Notice of unauthorized access that may involve personal information | Learn more: English - Español

By E. Hunter Dyer, MD, Medical Director, Skull Base Surgery Program

A young woman with delayed puberty and a history of hypothyroidism recently came to us for treatment. She was 21 but had the stature of a 12-year-old, and her vision was getting worse. An MRI revealed a craniopharyngioma – a tumor in front of the pituitary gland – as the likely cause.

Traditionally, doctors would have cut open her skull to remove her tumor. We offered a better option: An extended endoscopic transsphenoidal surgery to remove her tumor through the nose, with far fewer risks – and far shorter recovery times – than cranial surgery.

How Extended Endoscopic Transsphenoidal Surgery Works

The 21-year-old patient is among a growing number of patients benefiting from an extended endoscopic approach to parasellar tumors – or tumors near the pituitary gland at the base of the skull. These tumors are typically benign, but can diminish quality of life, and cause vision loss and headaches.

Neurosurgeons at Atrium Health facilities are using extended endoscopic transsphenoidal surgery to remove some meningiomas and craniopharyngiomas. During this three- to four-hour procedure, an endoscope and instruments are inserted into the nostril and through the sinus to an air pocket behind the nasal cavity. We also remove bone from the side of the sella, the compartment holding the pituitary, to access the tumor. Patients are good candidates if they have midline tumors that are small enough to remove without injuring blood vessels.

Preventing Spinal Fluid Leakage

In the past, one barrier to this surgery was the risk of spinal fluid leakage because surgeons didn’t have a good way to seal holes in the skull base. The team at Atrium Health used an innovative solution for the 21-year-old patient: ENT collaborators cut a piece of tissue with its own blood supply from the septum. They used this vascularized nasal flap to seal the skull base, significantly reducing the risk of leaks and meningitis. This flap was augmented with lumbar drain replacement.

For the 21-year-old patient, surgeons collaborated with Atrium Health ear, nose and throat (ENT) specialists to resect most of her tumor without complications. Post-operative images showed an excellent resection with a small, right-sided residual.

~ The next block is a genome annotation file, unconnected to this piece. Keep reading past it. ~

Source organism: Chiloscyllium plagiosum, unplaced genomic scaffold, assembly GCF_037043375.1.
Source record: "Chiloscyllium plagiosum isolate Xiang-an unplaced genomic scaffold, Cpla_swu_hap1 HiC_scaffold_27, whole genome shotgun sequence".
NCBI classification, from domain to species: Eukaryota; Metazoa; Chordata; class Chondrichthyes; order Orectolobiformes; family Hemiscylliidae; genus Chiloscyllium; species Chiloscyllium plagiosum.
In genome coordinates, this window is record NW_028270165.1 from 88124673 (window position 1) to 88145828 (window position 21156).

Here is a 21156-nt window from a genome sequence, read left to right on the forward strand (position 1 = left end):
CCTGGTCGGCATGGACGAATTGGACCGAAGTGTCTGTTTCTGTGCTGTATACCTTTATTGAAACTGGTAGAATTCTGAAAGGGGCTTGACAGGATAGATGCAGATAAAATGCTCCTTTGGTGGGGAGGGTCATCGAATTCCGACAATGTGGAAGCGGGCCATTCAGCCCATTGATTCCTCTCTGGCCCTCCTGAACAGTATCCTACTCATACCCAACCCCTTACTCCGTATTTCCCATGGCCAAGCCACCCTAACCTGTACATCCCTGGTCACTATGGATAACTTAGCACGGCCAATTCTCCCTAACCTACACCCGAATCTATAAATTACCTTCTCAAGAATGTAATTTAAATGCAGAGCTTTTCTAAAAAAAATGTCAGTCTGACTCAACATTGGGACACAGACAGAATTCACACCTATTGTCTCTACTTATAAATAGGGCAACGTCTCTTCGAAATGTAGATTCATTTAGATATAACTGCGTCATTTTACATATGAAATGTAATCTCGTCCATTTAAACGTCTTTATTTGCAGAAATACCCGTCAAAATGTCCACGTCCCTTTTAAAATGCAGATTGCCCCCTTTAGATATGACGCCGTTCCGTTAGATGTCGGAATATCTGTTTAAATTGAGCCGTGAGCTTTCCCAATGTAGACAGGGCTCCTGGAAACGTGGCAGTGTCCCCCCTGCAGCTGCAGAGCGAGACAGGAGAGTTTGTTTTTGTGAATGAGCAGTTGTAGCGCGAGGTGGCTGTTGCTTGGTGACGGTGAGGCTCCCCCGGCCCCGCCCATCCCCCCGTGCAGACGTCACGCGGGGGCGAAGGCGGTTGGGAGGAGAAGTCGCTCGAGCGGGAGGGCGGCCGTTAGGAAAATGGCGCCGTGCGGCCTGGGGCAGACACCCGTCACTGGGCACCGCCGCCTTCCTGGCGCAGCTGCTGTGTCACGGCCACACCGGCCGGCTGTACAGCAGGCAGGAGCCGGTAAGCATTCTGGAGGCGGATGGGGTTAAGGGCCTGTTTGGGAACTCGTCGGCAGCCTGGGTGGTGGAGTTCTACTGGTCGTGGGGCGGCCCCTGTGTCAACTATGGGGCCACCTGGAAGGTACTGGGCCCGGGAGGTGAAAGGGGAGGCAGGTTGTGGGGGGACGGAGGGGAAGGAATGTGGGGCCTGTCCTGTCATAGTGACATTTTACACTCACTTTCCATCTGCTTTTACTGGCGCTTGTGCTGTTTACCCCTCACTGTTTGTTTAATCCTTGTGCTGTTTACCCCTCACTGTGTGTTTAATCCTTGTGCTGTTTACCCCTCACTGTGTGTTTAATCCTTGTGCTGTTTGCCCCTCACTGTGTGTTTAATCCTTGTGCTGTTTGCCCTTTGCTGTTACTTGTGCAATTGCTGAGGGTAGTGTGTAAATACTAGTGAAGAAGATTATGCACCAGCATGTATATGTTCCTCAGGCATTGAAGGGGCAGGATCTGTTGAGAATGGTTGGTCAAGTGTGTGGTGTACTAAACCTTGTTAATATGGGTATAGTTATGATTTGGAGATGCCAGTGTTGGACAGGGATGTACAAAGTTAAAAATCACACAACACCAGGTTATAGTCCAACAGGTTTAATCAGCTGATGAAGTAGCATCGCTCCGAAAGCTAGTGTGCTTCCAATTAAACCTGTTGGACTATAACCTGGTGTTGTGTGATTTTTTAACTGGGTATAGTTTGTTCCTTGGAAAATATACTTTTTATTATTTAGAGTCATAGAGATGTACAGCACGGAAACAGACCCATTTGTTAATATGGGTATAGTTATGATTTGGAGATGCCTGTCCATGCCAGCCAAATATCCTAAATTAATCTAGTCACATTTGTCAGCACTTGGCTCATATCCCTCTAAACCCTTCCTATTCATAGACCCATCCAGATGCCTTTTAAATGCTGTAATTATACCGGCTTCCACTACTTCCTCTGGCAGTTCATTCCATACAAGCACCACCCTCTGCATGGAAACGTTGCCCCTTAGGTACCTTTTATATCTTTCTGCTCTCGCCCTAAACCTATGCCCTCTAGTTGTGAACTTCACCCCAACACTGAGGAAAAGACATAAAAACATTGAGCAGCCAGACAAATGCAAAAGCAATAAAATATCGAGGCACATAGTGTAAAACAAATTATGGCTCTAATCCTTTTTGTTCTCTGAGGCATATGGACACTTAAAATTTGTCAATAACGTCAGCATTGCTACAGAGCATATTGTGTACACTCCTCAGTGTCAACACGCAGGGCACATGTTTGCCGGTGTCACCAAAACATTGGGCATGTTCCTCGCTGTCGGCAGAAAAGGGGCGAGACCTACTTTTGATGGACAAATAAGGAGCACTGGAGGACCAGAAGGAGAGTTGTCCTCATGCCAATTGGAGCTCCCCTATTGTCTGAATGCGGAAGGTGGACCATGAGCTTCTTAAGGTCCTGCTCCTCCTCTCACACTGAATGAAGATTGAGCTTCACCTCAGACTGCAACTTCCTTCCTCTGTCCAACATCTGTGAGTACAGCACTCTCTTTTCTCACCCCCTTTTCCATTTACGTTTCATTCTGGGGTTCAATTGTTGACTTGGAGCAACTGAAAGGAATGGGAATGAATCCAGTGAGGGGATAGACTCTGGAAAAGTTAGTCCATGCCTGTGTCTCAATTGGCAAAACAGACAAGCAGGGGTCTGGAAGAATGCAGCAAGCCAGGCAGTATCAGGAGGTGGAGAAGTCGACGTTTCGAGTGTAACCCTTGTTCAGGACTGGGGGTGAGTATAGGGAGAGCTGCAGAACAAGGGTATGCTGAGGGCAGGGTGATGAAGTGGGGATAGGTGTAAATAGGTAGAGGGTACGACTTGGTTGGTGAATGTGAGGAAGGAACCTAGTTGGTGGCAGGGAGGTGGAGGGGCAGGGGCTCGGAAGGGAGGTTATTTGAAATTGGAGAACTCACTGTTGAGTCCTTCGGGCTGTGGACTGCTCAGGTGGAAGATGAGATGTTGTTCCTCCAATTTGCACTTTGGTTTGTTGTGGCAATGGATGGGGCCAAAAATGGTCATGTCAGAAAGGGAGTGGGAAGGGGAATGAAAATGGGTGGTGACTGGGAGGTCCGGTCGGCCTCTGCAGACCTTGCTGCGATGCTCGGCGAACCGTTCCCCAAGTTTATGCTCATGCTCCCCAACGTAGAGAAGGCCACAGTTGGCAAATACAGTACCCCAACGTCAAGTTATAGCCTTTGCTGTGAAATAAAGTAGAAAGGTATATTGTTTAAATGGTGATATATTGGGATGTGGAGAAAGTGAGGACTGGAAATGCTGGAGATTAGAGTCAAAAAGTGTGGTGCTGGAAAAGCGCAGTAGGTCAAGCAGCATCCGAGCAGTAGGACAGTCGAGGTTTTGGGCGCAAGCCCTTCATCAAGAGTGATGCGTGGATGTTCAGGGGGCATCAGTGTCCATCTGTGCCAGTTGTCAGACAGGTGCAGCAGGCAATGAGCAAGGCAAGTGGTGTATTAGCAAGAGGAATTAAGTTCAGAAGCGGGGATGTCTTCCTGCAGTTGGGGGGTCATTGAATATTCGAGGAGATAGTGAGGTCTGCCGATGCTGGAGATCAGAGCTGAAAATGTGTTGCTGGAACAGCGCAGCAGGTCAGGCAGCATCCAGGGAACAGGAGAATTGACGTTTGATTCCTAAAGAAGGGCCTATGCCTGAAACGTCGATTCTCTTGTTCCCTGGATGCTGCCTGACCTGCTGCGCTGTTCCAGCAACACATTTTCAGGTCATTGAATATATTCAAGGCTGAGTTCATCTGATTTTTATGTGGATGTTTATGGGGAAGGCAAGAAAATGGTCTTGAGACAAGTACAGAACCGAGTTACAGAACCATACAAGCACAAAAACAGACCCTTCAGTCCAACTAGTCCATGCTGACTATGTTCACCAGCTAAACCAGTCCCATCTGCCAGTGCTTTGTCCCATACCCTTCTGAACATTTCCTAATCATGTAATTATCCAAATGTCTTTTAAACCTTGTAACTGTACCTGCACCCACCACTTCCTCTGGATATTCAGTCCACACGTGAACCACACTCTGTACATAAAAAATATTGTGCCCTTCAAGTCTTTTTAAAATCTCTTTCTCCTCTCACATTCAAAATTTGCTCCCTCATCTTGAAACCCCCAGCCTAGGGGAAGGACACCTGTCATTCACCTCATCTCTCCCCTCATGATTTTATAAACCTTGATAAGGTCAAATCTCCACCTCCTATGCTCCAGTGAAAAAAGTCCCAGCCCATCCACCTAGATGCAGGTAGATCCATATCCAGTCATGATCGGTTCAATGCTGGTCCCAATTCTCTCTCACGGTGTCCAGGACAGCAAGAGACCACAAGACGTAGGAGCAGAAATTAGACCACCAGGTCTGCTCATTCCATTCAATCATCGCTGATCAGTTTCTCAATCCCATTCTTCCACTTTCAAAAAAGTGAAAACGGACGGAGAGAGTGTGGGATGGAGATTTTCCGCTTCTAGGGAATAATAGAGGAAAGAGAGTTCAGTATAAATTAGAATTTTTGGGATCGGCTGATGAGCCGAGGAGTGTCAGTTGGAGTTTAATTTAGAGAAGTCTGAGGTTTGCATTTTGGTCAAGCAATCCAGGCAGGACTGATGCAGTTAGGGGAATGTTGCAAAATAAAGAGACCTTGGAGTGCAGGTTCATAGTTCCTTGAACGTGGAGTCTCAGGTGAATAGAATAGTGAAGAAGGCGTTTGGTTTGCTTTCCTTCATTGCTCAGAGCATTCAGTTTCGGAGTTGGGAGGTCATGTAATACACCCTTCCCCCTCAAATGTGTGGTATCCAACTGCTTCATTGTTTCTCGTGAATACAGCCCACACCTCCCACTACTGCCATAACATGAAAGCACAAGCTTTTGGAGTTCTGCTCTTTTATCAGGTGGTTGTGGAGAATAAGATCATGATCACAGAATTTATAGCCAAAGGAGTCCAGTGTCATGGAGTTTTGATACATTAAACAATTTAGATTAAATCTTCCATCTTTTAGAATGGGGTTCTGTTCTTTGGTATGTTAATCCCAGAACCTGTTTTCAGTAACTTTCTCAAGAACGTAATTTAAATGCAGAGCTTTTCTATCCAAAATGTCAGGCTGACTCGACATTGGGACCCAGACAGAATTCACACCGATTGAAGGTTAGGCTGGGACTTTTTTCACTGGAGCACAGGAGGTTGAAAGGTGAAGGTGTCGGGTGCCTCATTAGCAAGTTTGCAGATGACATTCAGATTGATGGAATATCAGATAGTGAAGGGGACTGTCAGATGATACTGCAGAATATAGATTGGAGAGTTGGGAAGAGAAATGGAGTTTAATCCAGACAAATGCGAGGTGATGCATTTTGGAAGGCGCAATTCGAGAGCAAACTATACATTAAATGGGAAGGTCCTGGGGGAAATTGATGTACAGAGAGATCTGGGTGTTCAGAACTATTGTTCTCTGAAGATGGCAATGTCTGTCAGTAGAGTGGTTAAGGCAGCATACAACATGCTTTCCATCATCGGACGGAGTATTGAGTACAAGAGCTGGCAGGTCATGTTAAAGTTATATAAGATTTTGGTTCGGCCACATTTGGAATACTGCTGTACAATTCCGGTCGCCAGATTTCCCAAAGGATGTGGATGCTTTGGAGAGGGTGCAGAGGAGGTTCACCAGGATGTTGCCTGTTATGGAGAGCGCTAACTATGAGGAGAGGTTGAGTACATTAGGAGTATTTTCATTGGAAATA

Faster Recoveries

Thanks to these innovative approaches, the 21-year-old patient tolerated surgery well and her lumbar drain was discontinued four days after surgery. She was quickly out of the hospital and mostly back to normal within two weeks – a stark contrast to cranial surgery patients who typically take about four to six weeks to recover and have to endure multiple follow-up visits during that period.

Even better, the patient’s vision improved dramatically, and post-operative images suggested her condition remained stable. She will require continued surveillance, but we’re hopeful that the tumor will not return.

Which Surgery Is Best for Your Patient?

This is just one example of how skull base surgery experts who treat patients at Atrium Health use everything from traditional approaches to minimally invasive procedures to improve patients’ lives. We’ve treated more than 1,000 parasellar lesions over the last two decades, with excellent outcomes in both children and adults. And collaboration between neurosurgeons and ENT specialists is sparking continued innovations that promise to make these outcomes even better. We’re eager to help you find the best options for your patients, and to work hand-in-hand with you to give them the best possible care.

Learn More

To learn more about our skull base surgery program, contact Dr. E. Hunter Dyer at Hunter.Dyer@CNSA.com

Close